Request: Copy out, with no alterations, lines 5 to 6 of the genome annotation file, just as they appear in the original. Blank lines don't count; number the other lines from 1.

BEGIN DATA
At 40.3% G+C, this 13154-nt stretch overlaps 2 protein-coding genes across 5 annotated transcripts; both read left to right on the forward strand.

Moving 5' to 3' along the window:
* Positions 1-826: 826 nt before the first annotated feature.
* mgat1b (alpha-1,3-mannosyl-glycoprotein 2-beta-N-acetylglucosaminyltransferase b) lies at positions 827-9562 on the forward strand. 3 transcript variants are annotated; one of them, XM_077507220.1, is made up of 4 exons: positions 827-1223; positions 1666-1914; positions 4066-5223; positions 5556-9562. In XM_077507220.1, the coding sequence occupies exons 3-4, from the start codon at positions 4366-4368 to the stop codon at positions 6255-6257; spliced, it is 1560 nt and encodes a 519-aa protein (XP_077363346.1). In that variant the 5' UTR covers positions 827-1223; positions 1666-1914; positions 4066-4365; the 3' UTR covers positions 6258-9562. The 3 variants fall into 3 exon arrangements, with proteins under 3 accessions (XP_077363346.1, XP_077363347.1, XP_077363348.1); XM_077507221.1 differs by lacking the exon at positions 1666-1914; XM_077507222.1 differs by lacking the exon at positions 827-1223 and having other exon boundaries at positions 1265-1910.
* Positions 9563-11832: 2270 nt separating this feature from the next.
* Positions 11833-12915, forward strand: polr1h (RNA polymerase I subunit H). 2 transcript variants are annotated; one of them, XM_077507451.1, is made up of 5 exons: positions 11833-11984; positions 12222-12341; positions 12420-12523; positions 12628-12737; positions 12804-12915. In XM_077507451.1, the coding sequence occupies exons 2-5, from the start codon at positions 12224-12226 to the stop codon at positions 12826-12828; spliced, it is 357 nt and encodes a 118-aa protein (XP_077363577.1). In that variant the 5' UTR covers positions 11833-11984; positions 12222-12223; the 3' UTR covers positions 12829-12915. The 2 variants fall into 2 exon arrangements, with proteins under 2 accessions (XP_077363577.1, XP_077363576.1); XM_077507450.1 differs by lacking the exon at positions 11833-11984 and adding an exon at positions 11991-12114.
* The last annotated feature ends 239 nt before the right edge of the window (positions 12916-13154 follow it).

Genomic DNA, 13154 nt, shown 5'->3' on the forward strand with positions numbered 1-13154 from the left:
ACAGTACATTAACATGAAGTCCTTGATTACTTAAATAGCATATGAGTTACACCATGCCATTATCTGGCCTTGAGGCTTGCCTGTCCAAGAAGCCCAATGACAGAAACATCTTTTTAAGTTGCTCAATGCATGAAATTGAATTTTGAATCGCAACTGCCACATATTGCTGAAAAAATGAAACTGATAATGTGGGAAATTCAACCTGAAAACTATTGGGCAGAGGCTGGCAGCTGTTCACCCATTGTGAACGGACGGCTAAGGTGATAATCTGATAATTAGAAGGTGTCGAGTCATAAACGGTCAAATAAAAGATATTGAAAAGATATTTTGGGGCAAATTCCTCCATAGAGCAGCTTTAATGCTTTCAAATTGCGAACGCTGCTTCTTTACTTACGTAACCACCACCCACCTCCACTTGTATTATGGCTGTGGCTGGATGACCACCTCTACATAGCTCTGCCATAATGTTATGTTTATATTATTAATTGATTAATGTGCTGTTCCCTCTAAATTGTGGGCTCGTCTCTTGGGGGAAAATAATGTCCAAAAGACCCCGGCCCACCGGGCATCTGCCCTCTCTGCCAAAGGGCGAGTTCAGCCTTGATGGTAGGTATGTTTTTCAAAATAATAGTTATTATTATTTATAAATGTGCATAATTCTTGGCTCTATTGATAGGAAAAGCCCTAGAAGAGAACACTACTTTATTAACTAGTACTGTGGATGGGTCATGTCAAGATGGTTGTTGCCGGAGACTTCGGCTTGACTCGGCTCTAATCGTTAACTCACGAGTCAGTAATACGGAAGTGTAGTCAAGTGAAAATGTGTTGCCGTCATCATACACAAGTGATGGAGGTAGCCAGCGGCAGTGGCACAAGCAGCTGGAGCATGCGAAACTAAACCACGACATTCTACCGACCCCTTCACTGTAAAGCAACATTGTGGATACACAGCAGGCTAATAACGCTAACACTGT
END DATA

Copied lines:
* Positions 9563-11832: 2270 nt separating this feature from the next.
* Positions 11833-12915, forward strand: polr1h (RNA polymerase I subunit H). 2 transcript variants are annotated; one of them, XM_077507451.1, is made up of 5 exons: positions 11833-11984; positions 12222-12341; positions 12420-12523; positions 12628-12737; positions 12804-12915. In XM_077507451.1, the coding sequence occupies exons 2-5, from the start codon at positions 12224-12226 to the stop codon at positions 12826-12828; spliced, it is 357 nt and encodes a 118-aa protein (XP_077363577.1). In that variant the 5' UTR covers positions 11833-11984; positions 12222-12223; the 3' UTR covers positions 12829-12915. The 2 variants fall into 2 exon arrangements, with proteins under 2 accessions (XP_077363577.1, XP_077363576.1); XM_077507450.1 differs by lacking the exon at positions 11833-11984 and adding an exon at positions 11991-12114.